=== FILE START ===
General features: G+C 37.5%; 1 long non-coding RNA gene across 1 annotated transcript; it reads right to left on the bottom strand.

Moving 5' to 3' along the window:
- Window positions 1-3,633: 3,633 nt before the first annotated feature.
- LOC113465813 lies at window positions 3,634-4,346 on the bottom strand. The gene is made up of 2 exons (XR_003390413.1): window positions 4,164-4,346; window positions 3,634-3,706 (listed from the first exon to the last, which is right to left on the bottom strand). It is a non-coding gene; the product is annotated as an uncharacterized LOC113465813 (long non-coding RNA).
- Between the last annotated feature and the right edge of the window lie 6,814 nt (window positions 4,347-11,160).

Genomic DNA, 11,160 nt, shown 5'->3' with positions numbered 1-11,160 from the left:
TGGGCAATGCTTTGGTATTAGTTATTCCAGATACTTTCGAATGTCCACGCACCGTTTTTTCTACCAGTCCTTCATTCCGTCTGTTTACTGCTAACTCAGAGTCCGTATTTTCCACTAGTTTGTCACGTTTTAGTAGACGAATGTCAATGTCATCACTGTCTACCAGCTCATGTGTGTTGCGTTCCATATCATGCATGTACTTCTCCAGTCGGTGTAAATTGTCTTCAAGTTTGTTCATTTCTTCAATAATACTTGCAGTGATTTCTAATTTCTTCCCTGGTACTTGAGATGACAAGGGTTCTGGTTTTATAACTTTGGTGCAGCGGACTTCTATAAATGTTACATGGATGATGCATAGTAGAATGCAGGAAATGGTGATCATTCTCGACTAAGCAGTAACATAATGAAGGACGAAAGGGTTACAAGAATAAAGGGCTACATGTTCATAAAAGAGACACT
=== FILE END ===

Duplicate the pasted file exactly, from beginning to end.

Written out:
General features: G+C 37.5%; 1 long non-coding RNA gene across 1 annotated transcript; it reads right to left on the bottom strand.

Moving 5' to 3' along the window:
- Window positions 1-3,633: 3,633 nt before the first annotated feature.
- LOC113465813 lies at window positions 3,634-4,346 on the bottom strand. The gene is made up of 2 exons (XR_003390413.1): window positions 4,164-4,346; window positions 3,634-3,706 (listed from the first exon to the last, which is right to left on the bottom strand). It is a non-coding gene; the product is annotated as an uncharacterized LOC113465813 (long non-coding RNA).
- Between the last annotated feature and the right edge of the window lie 6,814 nt (window positions 4,347-11,160).

Genomic DNA, 11,160 nt, shown 5'->3' with positions numbered 1-11,160 from the left:
TGGGCAATGCTTTGGTATTAGTTATTCCAGATACTTTCGAATGTCCACGCACCGTTTTTTCTACCAGTCCTTCATTCCGTCTGTTTACTGCTAACTCAGAGTCCGTATTTTCCACTAGTTTGTCACGTTTTAGTAGACGAATGTCAATGTCATCACTGTCTACCAGCTCATGTGTGTTGCGTTCCATATCATGCATGTACTTCTCCAGTCGGTGTAAATTGTCTTCAAGTTTGTTCATTTCTTCAATAATACTTGCAGTGATTTCTAATTTCTTCCCTGGTACTTGAGATGACAAGGGTTCTGGTTTTATAACTTTGGTGCAGCGGACTTCTATAAATGTTACATGGATGATGCATAGTAGAATGCAGGAAATGGTGATCATTCTCGACTAAGCAGTAACATAATGAAGGACGAAAGGGTTACAAGAATAAAGGGCTACATGTTCATAAAAGAGACACT